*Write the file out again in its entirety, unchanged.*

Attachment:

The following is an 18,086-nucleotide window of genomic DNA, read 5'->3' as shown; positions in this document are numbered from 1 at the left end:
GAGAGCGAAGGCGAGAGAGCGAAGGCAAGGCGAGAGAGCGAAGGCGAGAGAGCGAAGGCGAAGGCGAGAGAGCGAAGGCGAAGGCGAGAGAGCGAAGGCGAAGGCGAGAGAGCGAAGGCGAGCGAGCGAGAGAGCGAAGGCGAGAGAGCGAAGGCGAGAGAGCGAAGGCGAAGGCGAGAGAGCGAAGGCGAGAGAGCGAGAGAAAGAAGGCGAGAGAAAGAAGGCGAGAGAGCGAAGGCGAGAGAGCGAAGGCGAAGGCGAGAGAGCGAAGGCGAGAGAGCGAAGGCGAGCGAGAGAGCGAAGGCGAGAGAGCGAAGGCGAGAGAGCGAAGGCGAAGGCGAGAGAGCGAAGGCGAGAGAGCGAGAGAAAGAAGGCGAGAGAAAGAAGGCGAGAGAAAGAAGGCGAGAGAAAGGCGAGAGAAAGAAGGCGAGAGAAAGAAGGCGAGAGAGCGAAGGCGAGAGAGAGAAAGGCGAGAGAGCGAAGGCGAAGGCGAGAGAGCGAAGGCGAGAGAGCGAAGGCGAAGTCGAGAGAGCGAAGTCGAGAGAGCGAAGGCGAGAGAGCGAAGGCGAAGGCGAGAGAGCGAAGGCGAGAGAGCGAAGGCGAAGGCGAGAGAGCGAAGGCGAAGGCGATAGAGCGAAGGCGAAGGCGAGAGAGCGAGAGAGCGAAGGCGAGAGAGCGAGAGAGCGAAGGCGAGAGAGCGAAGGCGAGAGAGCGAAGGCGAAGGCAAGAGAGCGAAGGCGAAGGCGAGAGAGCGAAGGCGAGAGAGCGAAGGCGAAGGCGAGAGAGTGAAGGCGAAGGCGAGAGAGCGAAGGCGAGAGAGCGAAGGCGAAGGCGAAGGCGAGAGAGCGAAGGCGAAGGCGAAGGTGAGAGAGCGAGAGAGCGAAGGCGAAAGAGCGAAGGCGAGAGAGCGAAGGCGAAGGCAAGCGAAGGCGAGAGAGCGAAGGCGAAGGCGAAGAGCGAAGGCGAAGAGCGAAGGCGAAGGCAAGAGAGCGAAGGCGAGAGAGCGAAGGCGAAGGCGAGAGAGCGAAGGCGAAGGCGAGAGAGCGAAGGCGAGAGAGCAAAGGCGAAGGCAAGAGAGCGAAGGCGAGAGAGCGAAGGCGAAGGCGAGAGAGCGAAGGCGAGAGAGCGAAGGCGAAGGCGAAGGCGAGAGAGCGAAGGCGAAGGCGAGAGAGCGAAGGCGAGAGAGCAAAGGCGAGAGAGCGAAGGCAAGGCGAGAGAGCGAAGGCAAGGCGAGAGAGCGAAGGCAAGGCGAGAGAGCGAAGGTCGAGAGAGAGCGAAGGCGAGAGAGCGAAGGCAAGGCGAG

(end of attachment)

The following is an 18,086-nucleotide window of genomic DNA, read 5'->3' as shown; positions in this document are numbered from 1 at the left end:
GAGAGCGAAGGCGAGAGAGCGAAGGCAAGGCGAGAGAGCGAAGGCGAGAGAGCGAAGGCGAAGGCGAGAGAGCGAAGGCGAAGGCGAGAGAGCGAAGGCGAAGGCGAGAGAGCGAAGGCGAGCGAGCGAGAGAGCGAAGGCGAGAGAGCGAAGGCGAGAGAGCGAAGGCGAAGGCGAGAGAGCGAAGGCGAGAGAGCGAGAGAAAGAAGGCGAGAGAAAGAAGGCGAGAGAGCGAAGGCGAGAGAGCGAAGGCGAAGGCGAGAGAGCGAAGGCGAGAGAGCGAAGGCGAGCGAGAGAGCGAAGGCGAGAGAGCGAAGGCGAGAGAGCGAAGGCGAAGGCGAGAGAGCGAAGGCGAGAGAGCGAGAGAAAGAAGGCGAGAGAAAGAAGGCGAGAGAAAGAAGGCGAGAGAAAGGCGAGAGAAAGAAGGCGAGAGAAAGAAGGCGAGAGAGCGAAGGCGAGAGAGAGAAAGGCGAGAGAGCGAAGGCGAAGGCGAGAGAGCGAAGGCGAGAGAGCGAAGGCGAAGTCGAGAGAGCGAAGTCGAGAGAGCGAAGGCGAGAGAGCGAAGGCGAAGGCGAGAGAGCGAAGGCGAGAGAGCGAAGGCGAAGGCGAGAGAGCGAAGGCGAAGGCGATAGAGCGAAGGCGAAGGCGAGAGAGCGAGAGAGCGAAGGCGAGAGAGCGAGAGAGCGAAGGCGAGAGAGCGAAGGCGAGAGAGCGAAGGCGAAGGCAAGAGAGCGAAGGCGAAGGCGAGAGAGCGAAGGCGAGAGAGCGAAGGCGAAGGCGAGAGAGTGAAGGCGAAGGCGAGAGAGCGAAGGCGAGAGAGCGAAGGCGAAGGCGAAGGCGAGAGAGCGAAGGCGAAGGCGAAGGTGAGAGAGCGAGAGAGCGAAGGCGAAAGAGCGAAGGCGAGAGAGCGAAGGCGAAGGCAAGCGAAGGCGAGAGAGCGAAGGCGAAGGCGAAGAGCGAAGGCGAAGAGCGAAGGCGAAGGCAAGAGAGCGAAGGCGAGAGAGCGAAGGCGAAGGCGAGAGAGCGAAGGCGAAGGCGAGAGAGCGAAGGCGAGAGAGCAAAGGCGAAGGCAAGAGAGCGAAGGCGAGAGAGCGAAGGCGAAGGCGAGAGAGCGAAGGCGAGAGAGCGAAGGCGAAGGCGAAGGCGAGAGAGCGAAGGCGAAGGCGAGAGAGCGAAGGCGAGAGAGCAAAGGCGAGAGAGCGAAGGCAAGGCGAGAGAGCGAAGGCAAGGCGAGAGAGCGAAGGCAAGGCGAGAGAGCGAAGGTCGAGAGAGAGCGAAGGCGAGAGAGCGAAGGCAAGGCGAG